The International Date Line (IDL) is an imaginary line on the surface of the Earth, that runs from the north to the south pole and demarcates one calendar day from the next. It passes through the middle of the Pacific Ocean, roughly following the 180° longitude but it deviates to pass around some territories and island groups.
The International Date line is on the opposite side of the Earth to the Prime Meridian. The Prime Meridian helps to define Universal Time and is the meridian from which all other time zones are calculated. Time zones to the east of the Prime Meridian are in advance of UTC (up to UTC+14); time zones to the west are behind UTC (to UTC-12).
The International Date Line and the moving point of midnight separate the two calendar days that are current somewhere on Earth. However, during a two-hour period between 10:00 and 11:59 (UTC) each day, three different calendar days are in use. This is because of daylight saving in the UTC+12 zone and the use of additional date-shifted time zones in areas east of the 180th meridian. These additional time zones results in the standard time and date in some communities being 24 or 25 hours different from the standard time and date in others.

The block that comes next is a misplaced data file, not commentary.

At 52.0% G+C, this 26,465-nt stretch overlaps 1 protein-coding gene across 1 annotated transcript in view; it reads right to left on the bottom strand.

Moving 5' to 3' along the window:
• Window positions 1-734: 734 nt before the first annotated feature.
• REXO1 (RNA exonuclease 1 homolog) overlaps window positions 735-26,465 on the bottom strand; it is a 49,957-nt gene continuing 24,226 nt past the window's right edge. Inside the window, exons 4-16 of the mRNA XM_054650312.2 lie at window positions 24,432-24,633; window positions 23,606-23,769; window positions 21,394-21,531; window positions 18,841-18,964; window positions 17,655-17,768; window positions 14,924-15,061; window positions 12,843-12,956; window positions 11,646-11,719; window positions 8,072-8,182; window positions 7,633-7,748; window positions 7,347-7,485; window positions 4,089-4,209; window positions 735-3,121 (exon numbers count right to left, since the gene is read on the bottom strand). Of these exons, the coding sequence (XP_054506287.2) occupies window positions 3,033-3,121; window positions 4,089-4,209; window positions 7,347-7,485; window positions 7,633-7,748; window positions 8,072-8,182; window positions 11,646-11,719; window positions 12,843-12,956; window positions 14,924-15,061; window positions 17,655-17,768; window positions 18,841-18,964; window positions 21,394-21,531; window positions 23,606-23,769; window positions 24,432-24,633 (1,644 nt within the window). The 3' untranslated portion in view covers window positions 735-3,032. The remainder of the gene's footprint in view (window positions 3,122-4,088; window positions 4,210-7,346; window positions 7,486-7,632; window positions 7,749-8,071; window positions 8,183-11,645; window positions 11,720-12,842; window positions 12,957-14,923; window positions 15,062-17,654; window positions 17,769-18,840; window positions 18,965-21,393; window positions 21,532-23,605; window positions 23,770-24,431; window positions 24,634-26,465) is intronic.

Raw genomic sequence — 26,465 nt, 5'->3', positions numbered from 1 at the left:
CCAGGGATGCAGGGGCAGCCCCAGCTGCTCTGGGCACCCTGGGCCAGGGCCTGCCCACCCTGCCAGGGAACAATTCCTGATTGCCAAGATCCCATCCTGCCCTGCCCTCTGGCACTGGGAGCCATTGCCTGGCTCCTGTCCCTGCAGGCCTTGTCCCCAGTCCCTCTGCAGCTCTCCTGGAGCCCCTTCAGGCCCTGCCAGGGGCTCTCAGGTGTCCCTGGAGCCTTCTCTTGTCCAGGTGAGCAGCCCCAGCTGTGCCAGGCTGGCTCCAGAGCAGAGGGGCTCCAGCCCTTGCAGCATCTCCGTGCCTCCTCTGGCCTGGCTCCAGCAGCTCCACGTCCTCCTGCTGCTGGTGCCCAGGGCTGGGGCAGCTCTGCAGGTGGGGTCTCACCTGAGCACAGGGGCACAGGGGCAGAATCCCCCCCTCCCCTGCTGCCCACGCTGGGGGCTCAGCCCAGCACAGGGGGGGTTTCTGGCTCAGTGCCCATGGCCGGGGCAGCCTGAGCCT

A traveler crossing the International Date Line eastbound subtracts one day, or 24 hours, so that the calendar date to the west of the line is repeated after the following midnight. Crossing the IDL westbound results in 24 hours being added, advancing the calendar date by one day. The International Date Line is necessary to have a fixed, albeit arbitrary, boundary on the globe where the calendar date advances in the westbound direction.
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